:thinking:

For what it’s worth I’m running 11 speed on road and gravel and both seem to run very well.

Thank you much for the ideas. I followed all of Oz Cycling’s latest tips. (They change a lot over time).
Chain was thoroughly degreased. let the wax cool as suggested. I didn’t wipe the wax off.

I think paraffin and PFTE will protect in dry conditions. it will be wise to have lubricant with me to put on the chain to make sure I have lubricant to protect in wet conditions. Or, I find something that works better.

I have some Absolute Black Graphene wax coming and could also try MSW.

Just like a chip pan fire, the destroyer of many a British kitchen (and occasional house) in the ‘80s and ‘90s. They used to show us oil fire safety videos in school, like the “Drugs are bad” informational/safety videos. One video was produced by the English Fire Service showing a remote triggered bucket of water being dumped into a barrel (yes a full sized barrel!) of super hot burning vegetable oil and the Beirut-esque explosion that happened. 12 years old and to this day I’ve never forgotten. A fire blanket is a worthwhile investment if you deep fry for cooking or heat your wax via another method other than a slow cooker. I digress…

Anyway, great thread. I have a few glass jars of petrol to strip chains. Works well. They’re stored in a distant shed without any sources of ignition. I may recycle small amounts of the filtered “dirty” petrol through my lawnmower, suitably diluted with fresh petrol. But I’m expecting a lawnmower repair man and Cat 1 on here to tell me this is a silly idea? :rofl:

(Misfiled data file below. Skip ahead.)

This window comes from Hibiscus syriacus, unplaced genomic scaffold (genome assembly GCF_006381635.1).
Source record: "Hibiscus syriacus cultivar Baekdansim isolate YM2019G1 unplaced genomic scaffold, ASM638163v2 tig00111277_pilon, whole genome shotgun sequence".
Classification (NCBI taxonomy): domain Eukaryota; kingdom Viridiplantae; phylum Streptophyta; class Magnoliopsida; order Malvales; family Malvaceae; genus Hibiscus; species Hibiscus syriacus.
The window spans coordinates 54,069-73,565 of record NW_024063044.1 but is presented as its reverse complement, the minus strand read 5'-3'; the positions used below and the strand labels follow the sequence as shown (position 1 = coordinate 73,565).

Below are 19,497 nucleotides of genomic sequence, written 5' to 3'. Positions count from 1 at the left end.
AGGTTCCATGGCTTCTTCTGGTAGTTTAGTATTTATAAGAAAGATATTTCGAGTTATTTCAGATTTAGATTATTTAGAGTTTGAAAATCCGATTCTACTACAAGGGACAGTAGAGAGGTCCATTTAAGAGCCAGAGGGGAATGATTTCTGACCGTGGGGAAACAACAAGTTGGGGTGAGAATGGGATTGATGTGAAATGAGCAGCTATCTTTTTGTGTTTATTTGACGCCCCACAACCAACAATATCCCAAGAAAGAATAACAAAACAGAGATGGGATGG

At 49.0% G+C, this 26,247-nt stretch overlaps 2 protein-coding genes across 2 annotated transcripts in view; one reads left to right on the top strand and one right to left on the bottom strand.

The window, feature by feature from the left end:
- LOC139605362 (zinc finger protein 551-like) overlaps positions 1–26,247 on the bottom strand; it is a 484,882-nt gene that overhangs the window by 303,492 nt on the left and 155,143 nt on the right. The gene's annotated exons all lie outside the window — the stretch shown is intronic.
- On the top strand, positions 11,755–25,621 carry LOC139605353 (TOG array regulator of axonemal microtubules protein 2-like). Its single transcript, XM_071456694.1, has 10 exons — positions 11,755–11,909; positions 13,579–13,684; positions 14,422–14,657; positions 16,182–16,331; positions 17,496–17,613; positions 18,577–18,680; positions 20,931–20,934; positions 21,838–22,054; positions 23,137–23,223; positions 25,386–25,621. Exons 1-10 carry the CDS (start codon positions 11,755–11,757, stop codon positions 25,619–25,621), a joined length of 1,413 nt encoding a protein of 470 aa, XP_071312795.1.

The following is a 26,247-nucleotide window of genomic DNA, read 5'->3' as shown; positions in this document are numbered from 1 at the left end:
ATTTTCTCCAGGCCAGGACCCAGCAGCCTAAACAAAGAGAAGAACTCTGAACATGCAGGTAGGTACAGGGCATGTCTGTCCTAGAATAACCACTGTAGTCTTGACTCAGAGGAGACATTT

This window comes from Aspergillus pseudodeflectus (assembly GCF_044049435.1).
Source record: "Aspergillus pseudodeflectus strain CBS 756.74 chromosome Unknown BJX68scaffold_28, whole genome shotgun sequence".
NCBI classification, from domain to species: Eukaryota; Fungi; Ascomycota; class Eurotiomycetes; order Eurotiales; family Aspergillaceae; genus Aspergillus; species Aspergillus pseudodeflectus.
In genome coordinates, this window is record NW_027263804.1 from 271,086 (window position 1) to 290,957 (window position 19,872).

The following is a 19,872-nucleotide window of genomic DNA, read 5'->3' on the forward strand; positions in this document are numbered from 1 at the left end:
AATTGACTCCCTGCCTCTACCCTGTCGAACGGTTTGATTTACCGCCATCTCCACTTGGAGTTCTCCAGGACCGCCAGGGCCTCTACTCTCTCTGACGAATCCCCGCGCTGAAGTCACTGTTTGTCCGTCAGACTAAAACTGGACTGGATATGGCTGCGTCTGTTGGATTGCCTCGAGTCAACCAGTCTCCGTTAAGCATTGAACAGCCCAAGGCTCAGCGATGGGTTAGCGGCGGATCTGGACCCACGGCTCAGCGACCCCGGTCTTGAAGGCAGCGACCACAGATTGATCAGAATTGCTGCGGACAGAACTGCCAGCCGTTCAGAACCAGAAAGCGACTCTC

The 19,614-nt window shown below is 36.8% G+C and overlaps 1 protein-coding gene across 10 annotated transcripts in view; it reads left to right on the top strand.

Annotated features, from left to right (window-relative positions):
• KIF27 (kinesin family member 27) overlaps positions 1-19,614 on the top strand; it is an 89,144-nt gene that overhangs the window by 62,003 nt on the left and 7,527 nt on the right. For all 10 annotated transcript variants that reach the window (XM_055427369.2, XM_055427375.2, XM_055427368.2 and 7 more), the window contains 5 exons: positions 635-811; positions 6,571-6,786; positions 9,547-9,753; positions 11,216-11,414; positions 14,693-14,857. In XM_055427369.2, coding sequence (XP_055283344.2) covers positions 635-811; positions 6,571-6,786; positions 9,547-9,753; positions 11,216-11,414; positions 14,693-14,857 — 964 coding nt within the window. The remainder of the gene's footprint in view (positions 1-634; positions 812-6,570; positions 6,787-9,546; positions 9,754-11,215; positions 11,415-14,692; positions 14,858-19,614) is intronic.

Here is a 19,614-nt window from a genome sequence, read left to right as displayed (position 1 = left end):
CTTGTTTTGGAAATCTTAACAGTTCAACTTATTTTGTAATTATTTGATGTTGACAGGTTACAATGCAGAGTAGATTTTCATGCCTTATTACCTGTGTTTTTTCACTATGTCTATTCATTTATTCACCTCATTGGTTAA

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Safety first. Seriously.

Thanks for bringing this up. Can you suggest cleaners and lubes that we should consider using? Thanks.

You’re likely to spend a little bit less time overall with wax, but in larger time blocks. I run three chains in rotation, so when one starts making noise, it comes off and a freshly waxed one goes on. When I have 3 noisy chains, it’s time to clean and re-wax them. Also, no dirty chain marks on your socks or calves. It’s been perfect for my bike on the turbo trainer since my garage isn’t dirty. I don’t really have to clean the chains, just drop them back into the wax. :smiley:

Don’t want to derail the ‘how to’ side of this so feel free to tell me to start a new thread, but…

Is it worth it? Honest question.

I ask because I’ve thought about this quite a lot lately. The idea of no oil/grease everywhere appears, as does better shifting and longer wear periods. I’m not fussed about performance gains as a few watts is irrelevant for a non-racer like me.

But it all does seem quite time-consuming, rather involved, and requiring of a reasonable investment up front.

So, other keen recreational riders - is it worth the trouble? Thanks

Yes.

I thought it was a pain but then I got all the stuff together and gave it a go.